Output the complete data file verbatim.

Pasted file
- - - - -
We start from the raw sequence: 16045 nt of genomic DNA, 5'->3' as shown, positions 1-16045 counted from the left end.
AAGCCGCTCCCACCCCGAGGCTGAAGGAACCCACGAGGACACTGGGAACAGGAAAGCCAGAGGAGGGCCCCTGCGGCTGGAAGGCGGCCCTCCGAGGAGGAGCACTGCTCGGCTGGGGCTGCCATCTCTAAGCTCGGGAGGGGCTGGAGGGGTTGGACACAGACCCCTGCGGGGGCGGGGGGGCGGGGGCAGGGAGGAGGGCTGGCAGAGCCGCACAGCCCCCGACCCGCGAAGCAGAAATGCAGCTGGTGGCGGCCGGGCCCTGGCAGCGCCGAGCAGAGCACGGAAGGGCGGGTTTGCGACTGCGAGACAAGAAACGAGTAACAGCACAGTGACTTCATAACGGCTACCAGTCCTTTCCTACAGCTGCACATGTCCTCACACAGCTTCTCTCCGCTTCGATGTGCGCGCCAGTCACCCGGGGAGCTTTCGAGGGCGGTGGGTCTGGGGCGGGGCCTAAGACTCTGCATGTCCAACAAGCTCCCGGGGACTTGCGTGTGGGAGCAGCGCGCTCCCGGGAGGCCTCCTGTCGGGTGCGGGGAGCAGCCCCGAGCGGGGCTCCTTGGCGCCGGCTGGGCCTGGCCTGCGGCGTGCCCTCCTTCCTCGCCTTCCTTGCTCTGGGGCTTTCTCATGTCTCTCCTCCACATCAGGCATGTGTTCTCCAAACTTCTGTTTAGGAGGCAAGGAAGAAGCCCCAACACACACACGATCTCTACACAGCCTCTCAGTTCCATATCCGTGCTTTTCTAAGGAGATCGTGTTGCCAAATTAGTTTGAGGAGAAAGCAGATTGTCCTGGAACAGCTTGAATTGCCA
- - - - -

We start from the raw sequence: 16045 nt of genomic DNA, 5'->3' as shown, positions 1-16045 counted from the left end.
AAGCCGCTCCCACCCCGAGGCTGAAGGAACCCACGAGGACACTGGGAACAGGAAAGCCAGAGGAGGGCCCCTGCGGCTGGAAGGCGGCCCTCCGAGGAGGAGCACTGCTCGGCTGGGGCTGCCATCTCTAAGCTCGGGAGGGGCTGGAGGGGTTGGACACAGACCCCTGCGGGGGCGGGGGGGCGGGGGCAGGGAGGAGGGCTGGCAGAGCCGCACAGCCCCCGACCCGCGAAGCAGAAATGCAGCTGGTGGCGGCCGGGCCCTGGCAGCGCCGAGCAGAGCACGGAAGGGCGGGTTTGCGACTGCGAGACAAGAAACGAGTAACAGCACAGTGACTTCATAACGGCTACCAGTCCTTTCCTACAGCTGCACATGTCCTCACACAGCTTCTCTCCGCTTCGATGTGCGCGCCAGTCACCCGGGGAGCTTTCGAGGGCGGTGGGTCTGGGGCGGGGCCTAAGACTCTGCATGTCCAACAAGCTCCCGGGGACTTGCGTGTGGGAGCAGCGCGCTCCCGGGAGGCCTCCTGTCGGGTGCGGGGAGCAGCCCCGAGCGGGGCTCCTTGGCGCCGGCTGGGCCTGGCCTGCGGCGTGCCCTCCTTCCTCGCCTTCCTTGCTCTGGGGCTTTCTCATGTCTCTCCTCCACATCAGGCATGTGTTCTCCAAACTTCTGTTTAGGAGGCAAGGAAGAAGCCCCAACACACACACGATCTCTACACAGCCTCTCAGTTCCATATCCGTGCTTTTCTAAGGAGATCGTGTTGCCAAATTAGTTTGAGGAGAAAGCAGATTGTCCTGGAACAGCTTGAATTGCCA